A sophisticated technique using lasers from an aircraft to map the terrain below has been helped by Higher Level Stewardship funding. Lidar (Light Detection And Ranging), is a technique that is able to peel back the vegetation in the computer to reveal previously unknown landforms below. It has both archaeological and environmental uses that improve our knowledge of the New Forest, taking the Forest's past history into the future.
Geiger-mode LiDAR technology offers the most accurate elevation data available. The sensor allows for collections on a larger scale than has been possible up until now, while also collecting data up to 10 times faster and at 10 times the resolution as top-of-the-line, existing linear LiDAR sensors. Find out more at: https://www.harris.com/solution/geiger-mode-lidar
A short animation of Bernhardshammer, a former carbonatic quarry, located south-east of Stolberg, Germany. Laserscan was perfomed by an Optech Ilris 3D Scanner in cooperation with the Department of Engineering Geology and Hydrogeology of the RWTH Aachen. Point cloud post-processed by RiSCAN PRO V.1.72 and Innovmetric PolyWorks.
This animation shows an air photo from 2007 for initial comparison, and then displays our 2010 LiDAR-produced Digital Elevation Model (DEM). The volume of landscape change between the 2010 and 2009 DEMs is shown by a colour ramp, where deep blues and purples show surface lowering and reds and yellows show surface rise. More information at: http://www.bgs.ac.uk/research/glacierMonitoring/LandscapeandLiDARScanning.html
Seeing Shape: An Introduction to LiDAR Mapping Technology Presenter: Ralph Haugerud, Geologist, USGS Affiliate Assistant Professor, Department of Earth and Space Sciences, UW College of the Environment The 4th Annual University of Washington GIS Day was held on Wednesday, November 19th, 2014, in the UW Libraries Research Commons. GIS Day highlights and celebrates the transformational role of Geographic Information Systems (GIS) and Remote Sensing Technologies. This session was one of two specialized talks on LiDAR mapping technology. For more information on LiDAR, visit http://oceanservice.noaa.gov/facts/lidar.html. University of Washington Libraries – http://www.lib.washington.edu/ Research Commons - http://commons.lib.washington.edu/ UW Department of Earth and Space Sciences - http:/...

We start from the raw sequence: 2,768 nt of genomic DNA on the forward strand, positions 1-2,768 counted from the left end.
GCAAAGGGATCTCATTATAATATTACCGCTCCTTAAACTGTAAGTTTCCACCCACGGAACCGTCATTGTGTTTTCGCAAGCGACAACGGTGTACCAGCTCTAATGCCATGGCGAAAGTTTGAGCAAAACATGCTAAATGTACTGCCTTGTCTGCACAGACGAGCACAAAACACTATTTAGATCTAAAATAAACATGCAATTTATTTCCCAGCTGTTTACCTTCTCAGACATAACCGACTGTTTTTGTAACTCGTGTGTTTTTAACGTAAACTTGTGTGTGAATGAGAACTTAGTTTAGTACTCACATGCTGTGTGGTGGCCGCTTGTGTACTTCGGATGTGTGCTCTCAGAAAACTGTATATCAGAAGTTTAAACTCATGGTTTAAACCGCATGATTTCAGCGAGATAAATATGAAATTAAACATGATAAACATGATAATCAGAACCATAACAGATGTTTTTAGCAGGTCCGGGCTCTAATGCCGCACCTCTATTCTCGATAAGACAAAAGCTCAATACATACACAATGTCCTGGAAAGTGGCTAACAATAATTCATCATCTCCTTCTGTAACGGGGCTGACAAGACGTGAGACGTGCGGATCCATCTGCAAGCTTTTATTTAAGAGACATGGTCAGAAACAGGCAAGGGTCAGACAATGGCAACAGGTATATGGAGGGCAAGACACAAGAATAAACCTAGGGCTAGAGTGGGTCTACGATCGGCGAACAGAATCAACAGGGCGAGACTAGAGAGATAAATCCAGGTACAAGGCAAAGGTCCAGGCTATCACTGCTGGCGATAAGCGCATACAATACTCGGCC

4D Modelling of Glacier Evolution: high resolution monitoring at Virkisjökull, Iceland. For more information see: http://www.bgs.ac.uk/research/highlights/modellingGlacier2010.html A Reigl LPMi800 LiDAR scanner was used in September 2009, and again in September 2010 to generate a centimetre-accurate DEMs covering 2km x 1km of the glacier margin and foreland. The point clouds of over 80 million scanned points are precisely positioned using dGPS and are given photorealistic colour values via a digital SLR camera incorporated into the scanner. The scans are repeated annually, allowing sequential DEM surfaces to be superimposed. Subtraction of later scans from the 2009 scan will provide quantitative data on the evolution of the glacier foreland, in terms of the melting out of buried...